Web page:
‘Corporate Tax’ – also known as ‘Corporation Tax’, or ‘Company Tax’, Corporate Tax is the type of tax imposed on companies/business corporations. Corporate Tax is applicable to the income or capital earned by those respective countries. Corporate Taxes are generally levied on a national level but occasionally levied on a state or local level.
‘Capital Gains Tax’ – The profits earned on an asset when it is sold for a price higher than the actual price are referred to as Capital Gains. It is a common term used in stocks, bonds, precious metals, real estate, etc.
‘Wealth Tax’ – Wealth Tax is the type of tax that is generally imposed on the net value of the assets. Some examples for the assets on which wealth tax is imposed are Cash, Bank Deposits, Stocks, Fixed Assets, Car Collection, Jewelry, Real Estate, etc.
‘Value-Added Tax’ – This is a type of consumption tax imposed on products from the beginning of manufacturing the product to its final retail price. For example, if the VAT of a product is 10% and the price of the product is $100, then the whole price that has to be paid to the merchant would be $110.
‘Sales Tax’ – it is another type of consumption tax which is a direct tax, unlike the VAT. For example, if the Sales Tax of a specific region is 10% and a person purchases a product for $500, then the sales tax would be $50.
Any country, in general, would impose taxes on individuals in such a way that the citizens could benefit from them by paying a lower amount than any foreign individual would have to pay. However, most countries, in order to contribute to the global co-ordination and maintain their relations with other countries, reduce the tax rates for the expats living in their country. Anyhow, it depends on the country.
Expat Taxes in Thailand:
Thailand – Thailand is a beautiful country famously known for its diversified culture. It is referred to as ‘Mueang Thai’ by the residents, which means Land of Freedom. Thailand has obtained that name as no country until now has been able to conquer Thailand and establish their rule.
It is also known for the famous ancient structures and artifacts that are rich in Buddhist and Indian cultures. Thailand’s economy is known to be emerging and is among the wealthiest Southeast Asian countries along with Singapore, Malaysia, etc.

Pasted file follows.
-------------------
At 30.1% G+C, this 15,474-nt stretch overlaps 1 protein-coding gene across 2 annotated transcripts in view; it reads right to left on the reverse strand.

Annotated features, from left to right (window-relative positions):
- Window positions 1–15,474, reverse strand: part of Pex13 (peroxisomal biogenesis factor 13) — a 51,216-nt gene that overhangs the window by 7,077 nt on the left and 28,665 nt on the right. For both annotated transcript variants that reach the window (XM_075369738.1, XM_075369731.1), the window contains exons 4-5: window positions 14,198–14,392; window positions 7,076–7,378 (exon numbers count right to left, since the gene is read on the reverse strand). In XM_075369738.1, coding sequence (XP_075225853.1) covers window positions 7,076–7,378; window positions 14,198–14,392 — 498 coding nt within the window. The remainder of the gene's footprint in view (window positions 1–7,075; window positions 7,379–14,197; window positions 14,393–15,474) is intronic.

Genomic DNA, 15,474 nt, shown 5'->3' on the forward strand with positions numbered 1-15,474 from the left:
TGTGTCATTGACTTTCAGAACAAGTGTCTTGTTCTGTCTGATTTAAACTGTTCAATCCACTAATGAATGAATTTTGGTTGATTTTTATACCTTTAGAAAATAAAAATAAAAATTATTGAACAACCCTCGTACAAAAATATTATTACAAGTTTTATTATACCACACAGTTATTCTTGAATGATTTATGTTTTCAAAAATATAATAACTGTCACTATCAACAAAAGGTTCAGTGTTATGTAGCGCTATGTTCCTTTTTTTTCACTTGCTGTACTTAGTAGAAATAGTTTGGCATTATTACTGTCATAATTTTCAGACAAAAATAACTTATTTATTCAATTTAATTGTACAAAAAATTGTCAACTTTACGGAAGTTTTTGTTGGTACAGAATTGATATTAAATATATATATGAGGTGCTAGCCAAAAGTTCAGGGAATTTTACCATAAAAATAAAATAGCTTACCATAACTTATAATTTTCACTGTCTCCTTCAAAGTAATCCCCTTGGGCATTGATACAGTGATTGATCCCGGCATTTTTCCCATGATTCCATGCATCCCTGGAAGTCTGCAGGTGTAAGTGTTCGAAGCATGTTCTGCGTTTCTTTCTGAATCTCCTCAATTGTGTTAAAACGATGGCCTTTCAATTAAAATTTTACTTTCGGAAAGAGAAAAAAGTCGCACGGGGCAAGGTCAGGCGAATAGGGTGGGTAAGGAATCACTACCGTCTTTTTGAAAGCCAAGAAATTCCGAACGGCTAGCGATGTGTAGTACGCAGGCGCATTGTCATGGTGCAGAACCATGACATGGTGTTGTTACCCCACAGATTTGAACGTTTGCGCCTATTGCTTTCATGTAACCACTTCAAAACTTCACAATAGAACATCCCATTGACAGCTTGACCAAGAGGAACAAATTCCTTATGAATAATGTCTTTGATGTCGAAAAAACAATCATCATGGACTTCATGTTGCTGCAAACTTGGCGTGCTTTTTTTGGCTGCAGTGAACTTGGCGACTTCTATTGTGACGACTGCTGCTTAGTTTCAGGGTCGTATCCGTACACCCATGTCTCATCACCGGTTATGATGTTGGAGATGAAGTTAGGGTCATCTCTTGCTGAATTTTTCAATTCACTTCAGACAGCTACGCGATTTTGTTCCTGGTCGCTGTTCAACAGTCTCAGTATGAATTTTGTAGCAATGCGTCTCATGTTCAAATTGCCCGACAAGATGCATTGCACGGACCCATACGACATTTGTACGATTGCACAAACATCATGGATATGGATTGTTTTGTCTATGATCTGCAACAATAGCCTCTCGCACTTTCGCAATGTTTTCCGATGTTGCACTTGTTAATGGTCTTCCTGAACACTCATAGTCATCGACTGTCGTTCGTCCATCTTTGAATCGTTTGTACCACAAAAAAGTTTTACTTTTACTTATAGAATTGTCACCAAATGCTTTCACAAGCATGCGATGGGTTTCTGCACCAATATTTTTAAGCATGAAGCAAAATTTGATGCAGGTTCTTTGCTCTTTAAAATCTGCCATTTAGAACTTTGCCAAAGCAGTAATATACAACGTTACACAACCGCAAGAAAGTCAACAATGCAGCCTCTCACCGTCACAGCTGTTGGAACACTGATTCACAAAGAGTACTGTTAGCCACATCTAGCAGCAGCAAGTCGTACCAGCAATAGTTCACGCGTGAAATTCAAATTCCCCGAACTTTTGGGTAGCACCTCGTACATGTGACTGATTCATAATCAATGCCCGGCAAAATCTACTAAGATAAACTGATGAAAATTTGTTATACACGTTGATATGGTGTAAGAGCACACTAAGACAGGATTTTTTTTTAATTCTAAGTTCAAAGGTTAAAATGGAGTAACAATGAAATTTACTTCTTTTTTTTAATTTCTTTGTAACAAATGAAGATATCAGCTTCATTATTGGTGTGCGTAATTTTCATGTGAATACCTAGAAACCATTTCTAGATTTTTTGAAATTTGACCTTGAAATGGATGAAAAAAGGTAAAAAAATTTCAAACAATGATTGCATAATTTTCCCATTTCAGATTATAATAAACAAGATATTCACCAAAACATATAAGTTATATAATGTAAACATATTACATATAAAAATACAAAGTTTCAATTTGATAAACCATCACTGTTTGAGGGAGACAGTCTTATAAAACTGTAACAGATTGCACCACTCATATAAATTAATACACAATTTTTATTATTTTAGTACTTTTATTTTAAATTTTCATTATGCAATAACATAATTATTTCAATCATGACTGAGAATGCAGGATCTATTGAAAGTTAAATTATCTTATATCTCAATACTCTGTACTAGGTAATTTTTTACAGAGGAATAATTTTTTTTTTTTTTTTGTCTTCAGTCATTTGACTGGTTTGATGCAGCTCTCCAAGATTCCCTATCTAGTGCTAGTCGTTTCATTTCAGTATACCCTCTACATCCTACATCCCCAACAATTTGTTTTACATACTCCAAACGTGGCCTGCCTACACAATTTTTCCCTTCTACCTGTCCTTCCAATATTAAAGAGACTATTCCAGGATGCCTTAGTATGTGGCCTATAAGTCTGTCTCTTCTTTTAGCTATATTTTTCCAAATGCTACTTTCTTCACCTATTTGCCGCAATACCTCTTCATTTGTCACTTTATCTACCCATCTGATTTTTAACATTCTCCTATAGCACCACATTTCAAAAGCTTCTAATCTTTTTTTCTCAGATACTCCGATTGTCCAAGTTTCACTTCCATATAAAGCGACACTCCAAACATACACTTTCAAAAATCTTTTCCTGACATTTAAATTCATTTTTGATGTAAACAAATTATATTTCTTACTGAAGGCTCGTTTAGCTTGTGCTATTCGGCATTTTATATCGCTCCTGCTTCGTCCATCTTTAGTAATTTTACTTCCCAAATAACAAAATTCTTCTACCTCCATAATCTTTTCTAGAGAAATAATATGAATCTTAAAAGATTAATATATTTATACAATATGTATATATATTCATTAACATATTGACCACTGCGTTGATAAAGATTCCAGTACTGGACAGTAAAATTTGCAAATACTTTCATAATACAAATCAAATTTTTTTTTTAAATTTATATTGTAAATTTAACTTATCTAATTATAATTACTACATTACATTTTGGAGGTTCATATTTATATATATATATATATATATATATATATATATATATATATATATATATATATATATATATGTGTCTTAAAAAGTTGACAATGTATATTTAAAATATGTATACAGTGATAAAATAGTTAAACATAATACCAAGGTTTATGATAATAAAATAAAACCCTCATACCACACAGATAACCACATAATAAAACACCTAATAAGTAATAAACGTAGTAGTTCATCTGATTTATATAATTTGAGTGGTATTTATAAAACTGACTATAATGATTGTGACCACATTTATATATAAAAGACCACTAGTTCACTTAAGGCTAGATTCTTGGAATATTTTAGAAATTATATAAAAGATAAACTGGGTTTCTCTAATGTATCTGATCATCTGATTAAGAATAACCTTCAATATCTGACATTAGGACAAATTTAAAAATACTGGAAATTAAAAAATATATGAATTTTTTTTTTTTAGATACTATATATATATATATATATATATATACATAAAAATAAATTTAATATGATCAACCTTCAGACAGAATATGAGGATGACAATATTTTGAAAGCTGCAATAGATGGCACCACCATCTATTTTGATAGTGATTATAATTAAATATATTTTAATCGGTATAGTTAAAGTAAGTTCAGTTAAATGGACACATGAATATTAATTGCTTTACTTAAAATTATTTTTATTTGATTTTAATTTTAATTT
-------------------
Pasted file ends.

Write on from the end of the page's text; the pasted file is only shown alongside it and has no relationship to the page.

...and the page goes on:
Some of the most famous cities in Thailand are ‘Bangkok’, ‘Mueang Samut Prakan’, ‘Mueang Nonthaburi’, ‘Udon Thani’, ‘Chon Buri’, ‘Nakhon Ratchasima’, ‘Chiang Mai’, ‘Hat Yai’, ‘Pak Kret’, ‘Si Racha’, etc. Throughout Thailand, cultures, and traditions can be noticed which are similar to the Indian and Chinese customs.
People in Thailand are quite generous, spiritual, and friendly. The food is quite exquisite and many of the spices and herbs found in other Asian countries like India and China can also be found here. The people show a lot of respect towards elders. People can also find some exotic self-defense styles that are quite effective among the other countries of the world (For example, Muay Thai).
Taxation in Thailand – Any person who resides in Thailand for 180 days or more in a year is considered to be a Resident of Thailand. Any person who has lived for less than 180 days is known to be a non-resident. Just like the United States, Thailand also imposes a tax on the people on their worldwide income. However, only residents in Thailand are taxed on the worldwide income, whereas, the non-residents are taxed on the income earned through the sources in Thailand.
The currency in Thailand is Baht. The tax system in Thailand is a Progressive Tax system. People who earn up to 150,000 baht are exempt from the taxes in Thailand and the tax rates increase with an increase in the income earned. For example, people who earn more than 5,000,001 baht are subjected to a tax of 35%.